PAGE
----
Considering children as the users radiates a compelling excitement when viewed from a number of different perspectives. First, the children really can write programs that do serious things. Their programs use symbols to stand for objects, contain loops and recursions, require a fair amount of visualization of alternative strategies before a tactic is chosen, and involve interactive discovery and removal of “bugs” in their ideas.
One young girl, who had never programmed before, decided that a pointing device ought to let her draw on the screen. She then built a sketching tool without ever seeing ours. She constantly embellished it with new features including a menu for brushes selected by pointing. She later wrote a program for building tangram designs.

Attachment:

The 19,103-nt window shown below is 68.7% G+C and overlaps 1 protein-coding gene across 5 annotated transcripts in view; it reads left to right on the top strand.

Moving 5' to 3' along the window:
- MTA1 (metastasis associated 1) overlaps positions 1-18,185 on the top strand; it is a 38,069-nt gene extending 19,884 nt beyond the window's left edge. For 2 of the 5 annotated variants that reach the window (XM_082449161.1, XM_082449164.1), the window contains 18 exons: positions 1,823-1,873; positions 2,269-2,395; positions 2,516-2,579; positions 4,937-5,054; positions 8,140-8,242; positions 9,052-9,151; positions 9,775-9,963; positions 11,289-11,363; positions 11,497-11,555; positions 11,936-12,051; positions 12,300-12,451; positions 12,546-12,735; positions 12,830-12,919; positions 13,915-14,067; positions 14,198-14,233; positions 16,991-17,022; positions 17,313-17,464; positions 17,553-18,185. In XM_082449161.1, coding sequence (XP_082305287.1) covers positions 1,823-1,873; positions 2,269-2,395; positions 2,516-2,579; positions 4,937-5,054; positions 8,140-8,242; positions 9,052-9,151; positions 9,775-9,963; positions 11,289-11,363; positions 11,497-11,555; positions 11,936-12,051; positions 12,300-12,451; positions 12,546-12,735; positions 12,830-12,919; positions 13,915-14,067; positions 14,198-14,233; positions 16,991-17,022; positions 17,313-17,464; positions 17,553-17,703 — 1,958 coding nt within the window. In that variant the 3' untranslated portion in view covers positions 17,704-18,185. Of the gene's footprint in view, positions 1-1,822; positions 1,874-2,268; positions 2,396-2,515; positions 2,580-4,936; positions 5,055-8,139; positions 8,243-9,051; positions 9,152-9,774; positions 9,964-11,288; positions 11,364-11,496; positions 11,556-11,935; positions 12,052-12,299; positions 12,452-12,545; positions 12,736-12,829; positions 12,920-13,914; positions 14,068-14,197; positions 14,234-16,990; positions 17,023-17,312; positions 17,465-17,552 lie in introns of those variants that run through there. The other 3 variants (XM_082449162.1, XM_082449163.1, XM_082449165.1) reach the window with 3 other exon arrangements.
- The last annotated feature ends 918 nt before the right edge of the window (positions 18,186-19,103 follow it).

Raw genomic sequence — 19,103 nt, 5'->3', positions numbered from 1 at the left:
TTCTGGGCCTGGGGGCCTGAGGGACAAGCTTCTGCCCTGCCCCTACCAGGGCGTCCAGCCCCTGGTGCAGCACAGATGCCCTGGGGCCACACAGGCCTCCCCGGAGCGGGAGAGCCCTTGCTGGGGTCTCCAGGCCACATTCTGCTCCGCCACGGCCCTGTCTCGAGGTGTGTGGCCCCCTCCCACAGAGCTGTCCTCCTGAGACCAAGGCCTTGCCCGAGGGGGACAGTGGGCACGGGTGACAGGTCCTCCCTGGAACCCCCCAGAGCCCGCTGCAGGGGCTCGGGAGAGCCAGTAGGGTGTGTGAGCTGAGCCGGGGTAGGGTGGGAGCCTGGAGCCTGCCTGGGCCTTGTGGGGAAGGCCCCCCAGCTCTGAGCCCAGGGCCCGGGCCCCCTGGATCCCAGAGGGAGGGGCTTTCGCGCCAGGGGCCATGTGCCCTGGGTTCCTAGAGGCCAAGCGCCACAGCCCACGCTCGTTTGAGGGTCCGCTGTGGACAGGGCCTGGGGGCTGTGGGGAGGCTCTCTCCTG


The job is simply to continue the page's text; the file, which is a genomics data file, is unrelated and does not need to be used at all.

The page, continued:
As I read this article by Alan Kay and Adele Goldberg, I was struck with the pure genius of using a child’s input for the creation of these technologies and programs. A higher awareness of the world gave them the ability to see things from a different perspective. Also, why not let the large population of users have an input in the program they will be using? Everyone who puts Facebook, Instagram, Microsoft, Windows etc. to use most likely has something that they would change about the program/software that the manufacturer doesn’t necessarily see or think about. As young adults, Bill Gates and Paul Allen come up with the idea of Microsoft. I would like to think that they saw the slow and mistake-ridden process of typewriting and envisioned a more productive and user friendly method. The number of young inventors throughout history is astounding and backs up something that I believe Kay and Goldberg realized. The younger generation is an “expressive power”.